Then there is the psychological trap of those in power – any power, from civil service to political office. Over the past 10 years, I somehow end up having to meet high-ranking civil servants for meetings and to bring various problems to their attention (after those who came to seek my help have exhausted all avenues at the lower levels). Of course I have met some very decent, efficient, helpful and humble ones. But there are others who love the "upacara of mesyuarat". It is absolutely tiresome because I can see feudalism at work and very little real work! Somehow, I think this automatic granting of awards to these civil servants must stop as it does make their head grow bigger than their brains. Mediocrity. It is also unfair to the excellent ones in the civil service whom I know personally.

And of course one of my favorite topic – education. I personally feel that despite the technological advances of the 21st century, our educational standards are declining. I recall when I was in secondary school in Penang Free School, we started very early discussing topics which today are considered “heavy” by the same age group. My recent visit to that same school’s library gave me a shock – many quality books of general interest are missing! I had a chance to discuss with some of the form 6 students – they sounded like form 3 of my time. Why? Is it the teachers? Is the politics of education? Or is the Bahasa Malaysia language? We have to address these issues and not sweep it under the carpet with feeble excuses.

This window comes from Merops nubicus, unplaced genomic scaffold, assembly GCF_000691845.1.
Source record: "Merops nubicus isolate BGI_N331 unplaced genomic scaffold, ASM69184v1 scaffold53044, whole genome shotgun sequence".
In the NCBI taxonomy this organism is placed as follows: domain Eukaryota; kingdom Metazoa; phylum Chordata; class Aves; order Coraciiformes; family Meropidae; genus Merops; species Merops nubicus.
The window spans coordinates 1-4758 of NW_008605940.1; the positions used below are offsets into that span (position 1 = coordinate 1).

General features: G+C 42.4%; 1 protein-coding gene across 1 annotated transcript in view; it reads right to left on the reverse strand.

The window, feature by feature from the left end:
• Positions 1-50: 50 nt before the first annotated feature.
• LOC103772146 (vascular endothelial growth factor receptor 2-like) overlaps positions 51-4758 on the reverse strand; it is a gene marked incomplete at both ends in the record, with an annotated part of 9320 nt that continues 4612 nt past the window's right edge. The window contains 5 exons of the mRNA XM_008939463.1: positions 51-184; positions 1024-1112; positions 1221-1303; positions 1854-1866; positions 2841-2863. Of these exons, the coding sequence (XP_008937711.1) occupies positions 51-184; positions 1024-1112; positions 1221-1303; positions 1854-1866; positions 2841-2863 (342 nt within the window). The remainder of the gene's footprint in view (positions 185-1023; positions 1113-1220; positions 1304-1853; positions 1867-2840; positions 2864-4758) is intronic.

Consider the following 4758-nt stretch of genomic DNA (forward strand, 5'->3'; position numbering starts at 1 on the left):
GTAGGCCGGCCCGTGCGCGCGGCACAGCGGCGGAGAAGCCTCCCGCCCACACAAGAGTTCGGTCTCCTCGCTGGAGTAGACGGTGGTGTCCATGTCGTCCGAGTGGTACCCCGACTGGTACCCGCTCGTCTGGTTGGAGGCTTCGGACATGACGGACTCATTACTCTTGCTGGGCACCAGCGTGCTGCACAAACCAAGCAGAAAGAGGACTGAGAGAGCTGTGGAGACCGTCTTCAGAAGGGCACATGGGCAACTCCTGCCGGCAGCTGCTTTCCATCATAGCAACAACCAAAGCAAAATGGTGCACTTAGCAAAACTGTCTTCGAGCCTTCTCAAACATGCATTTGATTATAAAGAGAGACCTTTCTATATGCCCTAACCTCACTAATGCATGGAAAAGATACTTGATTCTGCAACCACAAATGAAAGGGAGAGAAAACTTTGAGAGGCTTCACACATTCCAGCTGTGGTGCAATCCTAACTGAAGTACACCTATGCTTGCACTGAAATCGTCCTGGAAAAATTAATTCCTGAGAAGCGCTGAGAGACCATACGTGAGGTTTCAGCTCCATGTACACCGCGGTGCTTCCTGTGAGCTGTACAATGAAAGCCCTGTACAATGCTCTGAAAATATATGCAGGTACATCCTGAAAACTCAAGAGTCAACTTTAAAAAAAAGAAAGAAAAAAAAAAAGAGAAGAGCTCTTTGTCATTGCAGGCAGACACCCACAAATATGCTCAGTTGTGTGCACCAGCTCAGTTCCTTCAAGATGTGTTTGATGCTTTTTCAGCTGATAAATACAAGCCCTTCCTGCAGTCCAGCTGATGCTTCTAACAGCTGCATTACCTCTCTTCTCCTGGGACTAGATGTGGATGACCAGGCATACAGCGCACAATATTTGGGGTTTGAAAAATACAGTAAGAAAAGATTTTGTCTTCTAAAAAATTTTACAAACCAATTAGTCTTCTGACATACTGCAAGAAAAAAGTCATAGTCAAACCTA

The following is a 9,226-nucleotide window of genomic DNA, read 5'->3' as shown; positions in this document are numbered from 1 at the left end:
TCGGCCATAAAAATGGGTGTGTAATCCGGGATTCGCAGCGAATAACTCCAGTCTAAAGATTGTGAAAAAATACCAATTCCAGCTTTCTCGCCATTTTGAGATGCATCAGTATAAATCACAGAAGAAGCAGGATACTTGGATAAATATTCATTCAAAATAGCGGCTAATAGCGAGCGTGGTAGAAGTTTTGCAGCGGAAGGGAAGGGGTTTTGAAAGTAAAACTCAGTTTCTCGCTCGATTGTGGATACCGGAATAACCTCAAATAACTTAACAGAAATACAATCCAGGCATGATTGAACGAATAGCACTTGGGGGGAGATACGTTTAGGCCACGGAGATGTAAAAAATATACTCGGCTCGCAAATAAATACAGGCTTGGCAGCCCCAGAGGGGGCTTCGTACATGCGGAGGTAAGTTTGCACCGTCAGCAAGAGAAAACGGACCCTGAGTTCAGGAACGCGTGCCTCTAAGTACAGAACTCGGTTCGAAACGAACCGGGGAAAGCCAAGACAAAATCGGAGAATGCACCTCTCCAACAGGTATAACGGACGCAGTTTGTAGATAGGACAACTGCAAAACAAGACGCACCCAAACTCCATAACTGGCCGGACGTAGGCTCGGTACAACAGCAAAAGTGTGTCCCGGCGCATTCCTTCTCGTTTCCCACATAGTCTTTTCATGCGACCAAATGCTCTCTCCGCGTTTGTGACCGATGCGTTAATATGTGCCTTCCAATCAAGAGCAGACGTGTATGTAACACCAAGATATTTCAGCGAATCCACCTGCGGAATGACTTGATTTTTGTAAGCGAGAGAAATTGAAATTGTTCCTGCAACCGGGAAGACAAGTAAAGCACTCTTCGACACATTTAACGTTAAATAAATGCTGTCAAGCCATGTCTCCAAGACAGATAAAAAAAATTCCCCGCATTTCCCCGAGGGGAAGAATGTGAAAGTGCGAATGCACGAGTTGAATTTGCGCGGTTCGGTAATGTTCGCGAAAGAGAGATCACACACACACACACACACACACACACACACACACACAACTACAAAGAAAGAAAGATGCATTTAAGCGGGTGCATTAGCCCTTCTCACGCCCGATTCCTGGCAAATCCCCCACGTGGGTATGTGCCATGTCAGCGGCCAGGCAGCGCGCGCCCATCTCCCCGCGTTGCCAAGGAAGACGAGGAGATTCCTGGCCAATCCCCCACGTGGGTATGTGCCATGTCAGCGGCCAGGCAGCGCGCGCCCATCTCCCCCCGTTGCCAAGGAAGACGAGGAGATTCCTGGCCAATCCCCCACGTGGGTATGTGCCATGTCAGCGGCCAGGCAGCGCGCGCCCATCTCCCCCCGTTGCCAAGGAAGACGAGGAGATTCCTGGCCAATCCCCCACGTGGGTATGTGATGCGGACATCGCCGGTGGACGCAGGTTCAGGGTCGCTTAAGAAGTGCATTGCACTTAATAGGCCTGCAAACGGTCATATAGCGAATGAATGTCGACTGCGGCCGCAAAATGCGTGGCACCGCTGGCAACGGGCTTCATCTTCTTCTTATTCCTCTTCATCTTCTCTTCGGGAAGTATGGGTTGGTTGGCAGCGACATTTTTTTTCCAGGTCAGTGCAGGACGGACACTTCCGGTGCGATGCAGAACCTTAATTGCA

When was the last time any study on the quality of education in our country done and made public and discussed? My feeling is that even our educational standards are beginning to conform with the culture of mediocrity. I hope this is not a reflection of the kind of political leaders we have. EDUCATION CANNOT BE POLITICISED!